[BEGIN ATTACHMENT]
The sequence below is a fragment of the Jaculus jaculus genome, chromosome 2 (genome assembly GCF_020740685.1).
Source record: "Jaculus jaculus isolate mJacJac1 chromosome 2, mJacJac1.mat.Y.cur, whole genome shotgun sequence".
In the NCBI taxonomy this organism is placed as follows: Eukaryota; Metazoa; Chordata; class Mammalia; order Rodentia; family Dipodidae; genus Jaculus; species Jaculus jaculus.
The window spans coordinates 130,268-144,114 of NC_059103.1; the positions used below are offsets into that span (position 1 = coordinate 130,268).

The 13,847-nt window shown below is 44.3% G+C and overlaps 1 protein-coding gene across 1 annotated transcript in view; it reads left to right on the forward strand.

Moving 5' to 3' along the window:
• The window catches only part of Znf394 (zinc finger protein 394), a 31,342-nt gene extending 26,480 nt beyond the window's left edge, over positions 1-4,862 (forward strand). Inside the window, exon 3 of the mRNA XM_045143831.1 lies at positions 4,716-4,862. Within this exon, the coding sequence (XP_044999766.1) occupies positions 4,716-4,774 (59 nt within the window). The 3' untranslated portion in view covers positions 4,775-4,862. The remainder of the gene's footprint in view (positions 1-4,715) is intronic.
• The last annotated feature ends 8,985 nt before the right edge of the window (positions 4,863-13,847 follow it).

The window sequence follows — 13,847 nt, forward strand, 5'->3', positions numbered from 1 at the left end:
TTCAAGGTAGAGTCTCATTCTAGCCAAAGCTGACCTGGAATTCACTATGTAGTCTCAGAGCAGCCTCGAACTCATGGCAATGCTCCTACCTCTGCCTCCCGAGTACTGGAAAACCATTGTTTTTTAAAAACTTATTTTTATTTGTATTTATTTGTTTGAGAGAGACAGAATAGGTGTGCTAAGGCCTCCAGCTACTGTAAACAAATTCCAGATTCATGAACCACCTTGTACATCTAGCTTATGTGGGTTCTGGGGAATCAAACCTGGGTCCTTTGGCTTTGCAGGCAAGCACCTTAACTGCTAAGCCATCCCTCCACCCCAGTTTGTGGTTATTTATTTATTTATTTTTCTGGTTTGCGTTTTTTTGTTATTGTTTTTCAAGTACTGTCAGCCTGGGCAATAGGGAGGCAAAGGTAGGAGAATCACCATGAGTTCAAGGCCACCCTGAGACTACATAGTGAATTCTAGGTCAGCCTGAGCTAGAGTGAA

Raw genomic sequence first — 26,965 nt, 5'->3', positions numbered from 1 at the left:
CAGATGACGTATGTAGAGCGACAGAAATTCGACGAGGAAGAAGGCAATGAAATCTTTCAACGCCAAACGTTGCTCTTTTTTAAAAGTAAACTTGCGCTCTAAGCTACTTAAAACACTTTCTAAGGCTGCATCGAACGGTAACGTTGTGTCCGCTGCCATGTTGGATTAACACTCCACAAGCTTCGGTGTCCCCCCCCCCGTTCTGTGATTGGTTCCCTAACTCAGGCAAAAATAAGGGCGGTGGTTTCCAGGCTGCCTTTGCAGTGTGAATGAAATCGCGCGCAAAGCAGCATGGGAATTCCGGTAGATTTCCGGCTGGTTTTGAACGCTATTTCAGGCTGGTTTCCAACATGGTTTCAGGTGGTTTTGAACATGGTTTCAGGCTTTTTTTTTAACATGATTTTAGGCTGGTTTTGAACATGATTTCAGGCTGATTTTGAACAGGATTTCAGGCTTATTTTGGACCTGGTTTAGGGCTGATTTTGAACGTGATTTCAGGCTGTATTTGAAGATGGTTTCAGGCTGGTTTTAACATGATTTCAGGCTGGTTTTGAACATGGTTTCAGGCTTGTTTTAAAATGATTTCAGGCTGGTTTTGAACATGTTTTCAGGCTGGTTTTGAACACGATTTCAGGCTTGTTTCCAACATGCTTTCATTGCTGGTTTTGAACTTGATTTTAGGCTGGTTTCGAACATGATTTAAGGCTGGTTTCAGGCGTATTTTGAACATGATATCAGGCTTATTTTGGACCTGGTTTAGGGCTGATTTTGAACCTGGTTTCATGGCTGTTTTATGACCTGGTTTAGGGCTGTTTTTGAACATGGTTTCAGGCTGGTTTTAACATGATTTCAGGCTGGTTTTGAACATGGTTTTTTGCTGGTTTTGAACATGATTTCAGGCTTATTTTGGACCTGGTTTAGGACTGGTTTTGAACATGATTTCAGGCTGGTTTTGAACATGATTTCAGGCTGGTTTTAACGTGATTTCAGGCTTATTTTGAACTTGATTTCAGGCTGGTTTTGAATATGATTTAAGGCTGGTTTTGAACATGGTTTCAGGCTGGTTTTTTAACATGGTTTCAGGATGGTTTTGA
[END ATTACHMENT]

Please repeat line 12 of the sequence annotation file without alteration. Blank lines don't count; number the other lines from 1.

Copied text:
CAGATGACGTATGTAGAGCGACAGAAATTCGACGAGGAAGAAGGCAATGAAATCTTTCAACGCCAAACGTTGCTCTTTTTTAAAAGTAAACTTGCGCTCTAAGCTACTTAAAACACTTTCTAAGGCTGCATCGAACGGTAACGTTGTGTCCGCTGCCATGTTGGATTAACACTCCACAAGCTTCGGTGTCCCCCCCCCCGTTCTGTGATTGGTTCCCTAACTCAGGCAAAAATAAGGGCGGTGGTTTCCAGGCTGCCTTTGCAGTGTGAATGAAATCGCGCGCAAAGCAGCATGGGAATTCCGGTAGATTTCCGGCTGGTTTTGAACGCTATTTCAGGCTGGTTTCCAACATGGTTTCAGGTGGTTTTGAACATGGTTTCAGGCTTTTTTTTTAACATGATTTTAGGCTGGTTTTGAACATGATTTCAGGCTGATTTTGAACAGGATTTCAGGCTTATTTTGGACCTGGTTTAGGGCTGATTTTGAACGTGATTTCAGGCTGTATTTGAAGATGGTTTCAGGCTGGTTTTAACATGATTTCAGGCTGGTTTTGAACATGGTTTCAGGCTTGTTTTAAAATGATTTCAGGCTGGTTTTGAACATGTTTTCAGGCTGGTTTTGAACACGATTTCAGGCTTGTTTCCAACATGCTTTCATTGCTGGTTTTGAACTTGATTTTAGGCTGGTTTCGAACATGATTTAAGGCTGGTTTCAGGCGTATTTTGAACATGATATCAGGCTTATTTTGGACCTGGTTTAGGGCTGATTTTGAACCTGGTTTCATGGCTGTTTTATGACCTGGTTTAGGGCTGTTTTTGAACATGGTTTCAGGCTGGTTTTAACATGATTTCAGGCTGGTTTTGAACATGGTTTTTTGCTGGTTTTGAACATGATTTCAGGCTTATTTTGGACCTGGTTTAGGACTGGTTTTGAACATGATTTCAGGCTGGTTTTGAACATGATTTCAGGCTGGTTTTAACGTGATTTCAGGCTTATTTTGAACTTGATTTCAGGCTGGTTTTGAATATGATTTAAGGCTGGTTTTGAACATGGTTTCAGGCTGGTTTTTTAACATGGTTTCAGGATGGTTTTGA